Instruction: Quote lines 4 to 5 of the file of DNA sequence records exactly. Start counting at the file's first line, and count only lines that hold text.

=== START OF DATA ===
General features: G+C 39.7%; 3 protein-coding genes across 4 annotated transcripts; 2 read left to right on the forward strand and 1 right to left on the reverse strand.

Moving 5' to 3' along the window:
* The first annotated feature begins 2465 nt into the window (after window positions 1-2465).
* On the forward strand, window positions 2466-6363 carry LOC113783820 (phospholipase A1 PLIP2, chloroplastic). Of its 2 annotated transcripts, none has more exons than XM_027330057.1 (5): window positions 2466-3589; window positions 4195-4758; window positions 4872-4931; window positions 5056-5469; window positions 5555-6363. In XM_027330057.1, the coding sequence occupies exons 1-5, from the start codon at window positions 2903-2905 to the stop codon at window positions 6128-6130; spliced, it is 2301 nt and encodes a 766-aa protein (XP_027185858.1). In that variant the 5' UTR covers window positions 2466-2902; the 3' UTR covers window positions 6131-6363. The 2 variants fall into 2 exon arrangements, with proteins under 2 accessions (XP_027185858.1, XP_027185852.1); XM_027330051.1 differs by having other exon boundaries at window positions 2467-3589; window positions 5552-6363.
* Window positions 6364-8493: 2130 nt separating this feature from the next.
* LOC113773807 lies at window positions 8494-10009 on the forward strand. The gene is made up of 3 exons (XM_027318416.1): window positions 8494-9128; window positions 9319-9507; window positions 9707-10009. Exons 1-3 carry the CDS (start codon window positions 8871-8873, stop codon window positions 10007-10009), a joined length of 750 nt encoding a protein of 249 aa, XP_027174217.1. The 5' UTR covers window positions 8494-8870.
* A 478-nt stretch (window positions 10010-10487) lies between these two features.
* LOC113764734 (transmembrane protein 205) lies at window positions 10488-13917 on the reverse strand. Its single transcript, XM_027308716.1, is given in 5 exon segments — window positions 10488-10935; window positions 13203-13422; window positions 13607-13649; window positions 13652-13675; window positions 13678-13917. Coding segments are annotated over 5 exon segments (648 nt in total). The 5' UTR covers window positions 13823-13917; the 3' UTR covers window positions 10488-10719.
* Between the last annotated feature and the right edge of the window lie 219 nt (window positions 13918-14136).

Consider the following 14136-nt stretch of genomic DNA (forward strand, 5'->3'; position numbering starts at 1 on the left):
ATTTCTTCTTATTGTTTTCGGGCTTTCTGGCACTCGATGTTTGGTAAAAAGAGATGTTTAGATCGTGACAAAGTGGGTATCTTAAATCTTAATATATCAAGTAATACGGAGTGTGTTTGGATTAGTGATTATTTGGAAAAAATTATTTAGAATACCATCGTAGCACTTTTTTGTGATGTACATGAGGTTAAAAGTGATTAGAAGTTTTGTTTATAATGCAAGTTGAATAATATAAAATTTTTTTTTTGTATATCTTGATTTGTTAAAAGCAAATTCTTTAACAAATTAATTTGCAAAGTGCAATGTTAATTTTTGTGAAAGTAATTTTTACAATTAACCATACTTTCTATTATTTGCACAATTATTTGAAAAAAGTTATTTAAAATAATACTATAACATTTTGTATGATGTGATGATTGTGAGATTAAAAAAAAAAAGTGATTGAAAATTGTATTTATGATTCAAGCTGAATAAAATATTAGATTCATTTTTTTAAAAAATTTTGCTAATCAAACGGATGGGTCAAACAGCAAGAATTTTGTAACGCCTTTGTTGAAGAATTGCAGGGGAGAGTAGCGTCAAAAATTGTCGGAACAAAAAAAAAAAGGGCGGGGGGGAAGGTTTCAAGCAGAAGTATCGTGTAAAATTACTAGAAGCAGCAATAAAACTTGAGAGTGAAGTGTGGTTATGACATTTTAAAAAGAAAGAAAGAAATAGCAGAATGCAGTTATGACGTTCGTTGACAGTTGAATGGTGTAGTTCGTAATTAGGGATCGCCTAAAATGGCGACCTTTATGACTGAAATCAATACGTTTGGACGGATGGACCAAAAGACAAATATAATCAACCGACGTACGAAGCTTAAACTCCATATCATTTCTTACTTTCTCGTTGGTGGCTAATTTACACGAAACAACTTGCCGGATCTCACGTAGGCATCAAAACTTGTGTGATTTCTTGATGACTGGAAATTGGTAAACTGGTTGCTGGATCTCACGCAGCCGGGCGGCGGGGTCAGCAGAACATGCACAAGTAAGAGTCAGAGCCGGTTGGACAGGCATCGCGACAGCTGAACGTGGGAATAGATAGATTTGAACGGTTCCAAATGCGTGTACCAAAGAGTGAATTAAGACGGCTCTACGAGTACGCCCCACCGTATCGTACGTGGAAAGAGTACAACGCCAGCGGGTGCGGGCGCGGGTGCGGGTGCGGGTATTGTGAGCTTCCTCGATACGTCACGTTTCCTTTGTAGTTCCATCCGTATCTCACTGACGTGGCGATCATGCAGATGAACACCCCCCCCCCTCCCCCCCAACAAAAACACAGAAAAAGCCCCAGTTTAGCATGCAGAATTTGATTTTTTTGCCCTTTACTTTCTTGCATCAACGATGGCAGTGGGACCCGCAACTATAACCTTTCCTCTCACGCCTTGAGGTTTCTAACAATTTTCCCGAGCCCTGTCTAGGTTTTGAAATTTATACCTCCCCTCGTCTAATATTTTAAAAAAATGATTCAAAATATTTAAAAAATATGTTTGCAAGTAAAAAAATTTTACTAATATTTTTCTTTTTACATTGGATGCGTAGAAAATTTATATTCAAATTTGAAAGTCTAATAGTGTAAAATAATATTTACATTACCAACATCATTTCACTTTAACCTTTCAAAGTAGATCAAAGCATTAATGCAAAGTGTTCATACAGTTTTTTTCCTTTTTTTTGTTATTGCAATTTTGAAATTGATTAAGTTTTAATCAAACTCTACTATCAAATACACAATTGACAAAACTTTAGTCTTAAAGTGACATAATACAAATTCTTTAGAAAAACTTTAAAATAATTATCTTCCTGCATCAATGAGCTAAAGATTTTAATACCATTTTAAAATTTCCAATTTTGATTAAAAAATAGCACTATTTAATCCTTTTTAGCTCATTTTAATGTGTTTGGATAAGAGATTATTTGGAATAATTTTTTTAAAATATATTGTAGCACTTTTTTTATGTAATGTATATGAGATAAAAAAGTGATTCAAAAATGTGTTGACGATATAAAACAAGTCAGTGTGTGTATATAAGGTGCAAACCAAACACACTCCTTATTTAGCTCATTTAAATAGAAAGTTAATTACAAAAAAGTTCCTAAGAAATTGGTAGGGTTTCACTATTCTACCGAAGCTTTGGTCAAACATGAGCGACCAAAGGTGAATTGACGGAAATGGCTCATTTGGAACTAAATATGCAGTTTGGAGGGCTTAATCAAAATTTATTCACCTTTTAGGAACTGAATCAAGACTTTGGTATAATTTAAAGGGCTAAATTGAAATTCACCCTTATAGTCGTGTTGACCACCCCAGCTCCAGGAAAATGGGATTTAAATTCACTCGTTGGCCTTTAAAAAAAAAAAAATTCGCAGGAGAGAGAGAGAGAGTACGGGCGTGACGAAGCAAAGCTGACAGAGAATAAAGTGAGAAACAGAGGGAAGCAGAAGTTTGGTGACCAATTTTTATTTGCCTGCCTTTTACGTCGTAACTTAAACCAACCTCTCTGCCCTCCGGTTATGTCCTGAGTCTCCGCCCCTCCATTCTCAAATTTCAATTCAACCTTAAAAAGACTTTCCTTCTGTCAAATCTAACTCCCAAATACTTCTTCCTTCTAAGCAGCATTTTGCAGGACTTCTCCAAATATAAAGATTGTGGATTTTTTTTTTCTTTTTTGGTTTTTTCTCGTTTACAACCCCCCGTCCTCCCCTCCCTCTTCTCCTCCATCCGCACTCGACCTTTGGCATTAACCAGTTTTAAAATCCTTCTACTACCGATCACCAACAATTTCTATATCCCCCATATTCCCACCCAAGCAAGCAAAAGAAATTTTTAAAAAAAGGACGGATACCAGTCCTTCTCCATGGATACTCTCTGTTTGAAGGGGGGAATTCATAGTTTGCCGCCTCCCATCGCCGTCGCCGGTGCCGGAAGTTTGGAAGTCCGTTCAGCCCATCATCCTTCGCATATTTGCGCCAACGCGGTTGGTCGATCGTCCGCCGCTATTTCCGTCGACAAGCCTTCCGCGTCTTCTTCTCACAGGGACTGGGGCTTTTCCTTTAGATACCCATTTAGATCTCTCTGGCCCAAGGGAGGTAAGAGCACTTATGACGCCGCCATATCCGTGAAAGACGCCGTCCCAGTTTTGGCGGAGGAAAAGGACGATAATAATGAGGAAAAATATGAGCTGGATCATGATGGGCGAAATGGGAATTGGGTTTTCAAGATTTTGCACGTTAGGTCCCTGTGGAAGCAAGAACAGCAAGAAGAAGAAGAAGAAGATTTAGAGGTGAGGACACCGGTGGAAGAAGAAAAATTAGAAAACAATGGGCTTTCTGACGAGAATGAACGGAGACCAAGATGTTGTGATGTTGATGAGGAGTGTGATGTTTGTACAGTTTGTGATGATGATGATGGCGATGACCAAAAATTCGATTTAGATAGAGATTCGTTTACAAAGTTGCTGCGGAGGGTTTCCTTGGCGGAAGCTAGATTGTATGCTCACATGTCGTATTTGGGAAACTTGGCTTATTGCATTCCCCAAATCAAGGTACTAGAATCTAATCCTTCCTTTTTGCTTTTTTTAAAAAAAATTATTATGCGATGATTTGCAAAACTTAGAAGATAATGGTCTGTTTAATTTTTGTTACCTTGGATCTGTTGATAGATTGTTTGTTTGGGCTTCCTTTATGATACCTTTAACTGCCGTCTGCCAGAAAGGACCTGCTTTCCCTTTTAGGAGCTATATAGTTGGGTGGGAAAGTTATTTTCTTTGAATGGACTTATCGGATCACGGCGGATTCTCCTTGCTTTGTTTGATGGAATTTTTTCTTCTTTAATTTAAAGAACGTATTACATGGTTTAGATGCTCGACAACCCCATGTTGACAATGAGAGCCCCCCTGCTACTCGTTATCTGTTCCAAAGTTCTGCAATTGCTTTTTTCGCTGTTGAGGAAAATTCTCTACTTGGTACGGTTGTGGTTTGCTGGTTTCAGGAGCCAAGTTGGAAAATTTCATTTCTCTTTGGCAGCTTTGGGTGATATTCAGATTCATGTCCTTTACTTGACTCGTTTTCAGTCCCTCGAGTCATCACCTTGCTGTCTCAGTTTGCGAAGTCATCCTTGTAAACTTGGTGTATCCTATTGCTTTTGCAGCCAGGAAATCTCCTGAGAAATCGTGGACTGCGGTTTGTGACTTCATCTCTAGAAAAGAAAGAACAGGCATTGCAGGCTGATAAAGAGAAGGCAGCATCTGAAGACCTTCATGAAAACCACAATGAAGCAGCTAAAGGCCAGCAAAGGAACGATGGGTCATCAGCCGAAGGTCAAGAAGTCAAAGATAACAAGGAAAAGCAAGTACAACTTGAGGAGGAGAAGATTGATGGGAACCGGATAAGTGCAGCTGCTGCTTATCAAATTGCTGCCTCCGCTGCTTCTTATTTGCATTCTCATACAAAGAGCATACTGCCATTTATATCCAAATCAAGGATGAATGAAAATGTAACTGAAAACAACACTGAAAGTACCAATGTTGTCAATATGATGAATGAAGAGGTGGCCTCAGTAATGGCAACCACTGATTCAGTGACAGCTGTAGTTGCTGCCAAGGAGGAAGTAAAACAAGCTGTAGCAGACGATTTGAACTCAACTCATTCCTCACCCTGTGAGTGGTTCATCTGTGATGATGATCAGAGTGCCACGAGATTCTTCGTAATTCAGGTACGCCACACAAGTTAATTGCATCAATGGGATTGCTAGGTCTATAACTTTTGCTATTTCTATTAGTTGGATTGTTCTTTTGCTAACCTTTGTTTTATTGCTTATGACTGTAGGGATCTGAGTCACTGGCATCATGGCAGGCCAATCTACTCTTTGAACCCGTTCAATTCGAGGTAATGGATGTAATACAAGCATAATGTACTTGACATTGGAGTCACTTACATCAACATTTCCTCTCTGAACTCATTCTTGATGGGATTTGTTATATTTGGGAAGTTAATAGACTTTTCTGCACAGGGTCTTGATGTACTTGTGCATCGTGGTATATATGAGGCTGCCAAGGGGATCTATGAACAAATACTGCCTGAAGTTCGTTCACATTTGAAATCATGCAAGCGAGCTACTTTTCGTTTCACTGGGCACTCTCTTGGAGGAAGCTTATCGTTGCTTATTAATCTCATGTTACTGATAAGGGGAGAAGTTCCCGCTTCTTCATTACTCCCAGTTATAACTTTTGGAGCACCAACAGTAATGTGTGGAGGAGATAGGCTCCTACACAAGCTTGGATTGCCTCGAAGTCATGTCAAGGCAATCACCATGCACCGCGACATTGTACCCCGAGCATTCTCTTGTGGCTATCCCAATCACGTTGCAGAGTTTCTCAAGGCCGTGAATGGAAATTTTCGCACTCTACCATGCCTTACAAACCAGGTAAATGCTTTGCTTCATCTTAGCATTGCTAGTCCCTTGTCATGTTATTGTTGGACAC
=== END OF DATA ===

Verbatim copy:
* On the forward strand, window positions 2466-6363 carry LOC113783820 (phospholipase A1 PLIP2, chloroplastic). Of its 2 annotated transcripts, none has more exons than XM_027330057.1 (5): window positions 2466-3589; window positions 4195-4758; window positions 4872-4931; window positions 5056-5469; window positions 5555-6363. In XM_027330057.1, the coding sequence occupies exons 1-5, from the start codon at window positions 2903-2905 to the stop codon at window positions 6128-6130; spliced, it is 2301 nt and encodes a 766-aa protein (XP_027185858.1). In that variant the 5' UTR covers window positions 2466-2902; the 3' UTR covers window positions 6131-6363. The 2 variants fall into 2 exon arrangements, with proteins under 2 accessions (XP_027185858.1, XP_027185852.1); XM_027330051.1 differs by having other exon boundaries at window positions 2467-3589; window positions 5552-6363.
* Window positions 6364-8493: 2130 nt separating this feature from the next.